Holiday Entertaining Guide - Page 28 - Have a Crock-Pot Christmas (2)

Holiday Entertaining Guide
- Page 28
Have a Crock-Pot Christmas (2)
My inspiration for a slow-cooked Christmas feast came from Stephanie O’Dea, a San Francisco mom who turned her obsession with slow cookers — she owns 14 of them — into a career.

Back in 2008, O’Dea used her slow cooker every day for 365 days straight. She chronicled the successes and failures on her blog, her blog, A Year of Slow Cooking, also known as A cookbook followed, and then two more. Her latest, “365 Slow Cooker Suppers,” was released in September.

Just last month, O’Dea, 37, hosted a slowcookerThanksgiving— just 10 days after her family moved into a home with a 1940s-era kitchen that includes a persnickety oven. With the exception of a large turkey roasted in her mother’s oven, the entire meal was prepared in slow cookers.

“There were boxes everywhere and we had 17 people.”

And multiple slow cookers. “The oven doesn’t work well, but there were plenty of (electrical) outlets,” she said. “It was a great meal.”

Cooking a holiday meal—or any meal— slow-cooker style doesn’t appeal to everyone, O’Dea said. Her recipes call for a lot of fresh ingredients, but she uses canned foods, too. She encourages readers to experiment, adding and omitting ingredients. She’s no foodie, she said, just a mom trying to get dinner on the table, helping other home cooks do the same.

“I encourage people to play and have fun with (the slow cooker). It’s kind of the Easy Bake Oven for adults,” she said.

The verdict on our slow-cooker Christmas dinner?

I lifted the lids onmy collection of slow cookers to a small group of family and friends around my kitchen table.

Both the beef and the turkey were tender. The turkey was so moist, in fact, that it rendered the stuffing at the bottom of the crock a blob of inedible mush.That’s what I get for substituting a breast when four legs were called for in the original recipe. Next time, I’ll cook the stuffing separately.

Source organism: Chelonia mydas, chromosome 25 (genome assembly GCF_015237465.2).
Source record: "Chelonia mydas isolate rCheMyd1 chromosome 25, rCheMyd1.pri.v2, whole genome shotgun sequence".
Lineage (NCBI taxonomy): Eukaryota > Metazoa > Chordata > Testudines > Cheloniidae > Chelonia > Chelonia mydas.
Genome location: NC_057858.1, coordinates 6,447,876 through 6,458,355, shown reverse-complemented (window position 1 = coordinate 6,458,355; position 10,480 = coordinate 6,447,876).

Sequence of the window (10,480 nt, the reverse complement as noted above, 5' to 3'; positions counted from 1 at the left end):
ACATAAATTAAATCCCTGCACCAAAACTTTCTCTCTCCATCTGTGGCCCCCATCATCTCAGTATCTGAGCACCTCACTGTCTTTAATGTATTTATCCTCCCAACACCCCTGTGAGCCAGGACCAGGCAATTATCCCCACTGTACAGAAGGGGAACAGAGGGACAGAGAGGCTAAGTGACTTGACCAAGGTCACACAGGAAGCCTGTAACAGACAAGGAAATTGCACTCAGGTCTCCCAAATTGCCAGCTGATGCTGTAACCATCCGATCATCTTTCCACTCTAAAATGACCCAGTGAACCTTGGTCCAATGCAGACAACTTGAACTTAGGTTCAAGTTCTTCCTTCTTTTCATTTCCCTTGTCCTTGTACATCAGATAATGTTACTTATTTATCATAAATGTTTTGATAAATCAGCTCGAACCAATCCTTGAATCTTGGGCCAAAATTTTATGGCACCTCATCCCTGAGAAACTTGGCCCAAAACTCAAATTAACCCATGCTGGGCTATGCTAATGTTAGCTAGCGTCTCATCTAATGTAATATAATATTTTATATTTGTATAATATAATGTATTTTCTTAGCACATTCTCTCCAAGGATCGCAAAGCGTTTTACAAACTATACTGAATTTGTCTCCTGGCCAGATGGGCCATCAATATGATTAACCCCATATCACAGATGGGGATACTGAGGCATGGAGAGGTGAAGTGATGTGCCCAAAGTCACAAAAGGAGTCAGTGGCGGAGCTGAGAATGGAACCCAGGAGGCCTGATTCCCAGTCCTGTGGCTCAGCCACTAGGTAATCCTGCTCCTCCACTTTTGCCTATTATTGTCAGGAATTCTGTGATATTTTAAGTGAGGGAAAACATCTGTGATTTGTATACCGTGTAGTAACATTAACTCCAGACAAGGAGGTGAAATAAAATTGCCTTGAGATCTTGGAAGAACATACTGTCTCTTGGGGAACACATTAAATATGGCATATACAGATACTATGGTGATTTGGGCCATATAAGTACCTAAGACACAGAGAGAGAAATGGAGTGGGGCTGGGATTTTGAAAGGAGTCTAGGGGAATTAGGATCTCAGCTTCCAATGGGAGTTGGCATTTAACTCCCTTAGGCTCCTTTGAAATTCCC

The green bean and mac and cheese dishes were judged just as good, if not better, than their oven-baked counterparts. Judging by the sweet potato seconds heaped on my guests’ plates, that dish also was a hit.

The roasted nuts, a mixture of pecans, pistachios, almonds and pumpkin seeds, had just the hint of a bite — the maple syrup tempering the curry and cayenne. Packaged in Mason jars, these would make nice gifts for neighbors or co-workers.

And the d’Anjou pears for dessert?They were worthy of a photo on Instgram —and light enough to still have room for a few Christmas cookies.

Here are as few tips before you get started:

• A day or two before your dinner, set aside some time to do all the prep work —any chopping, peeling or evenmeasuring.

• Store each set of ingredients in the refrigerator until you’re ready to load your pots. Glass or plastic storage containers work well.

• Note the cooking time for each recipe, then count back the number of hours from your desired meal time. For example, if you’re planning to sit down to Christmas dinner at 3 p.m. and the turkey recipe calls for five hours in the slow cooker, have your crock loaded and flip the switch at 10 a.m.

• Start with the recipe that will take the longest and make a list of when each dish needs to be started, aiming to have all of them finish at meal time.

That’s it. Enjoy your time with family and friends instead of standing alone in your kitchen.

Holiday pears
Yield: 8 servings

From “More Make It Fast, Cook It Slow,” by Stephanie O’Dea, (Hyperion, 2010)
• 8 firm ripe pears, such as red d’Anjou
• 1/2 cup dried unsweetened cranberries
• 1 cup sugar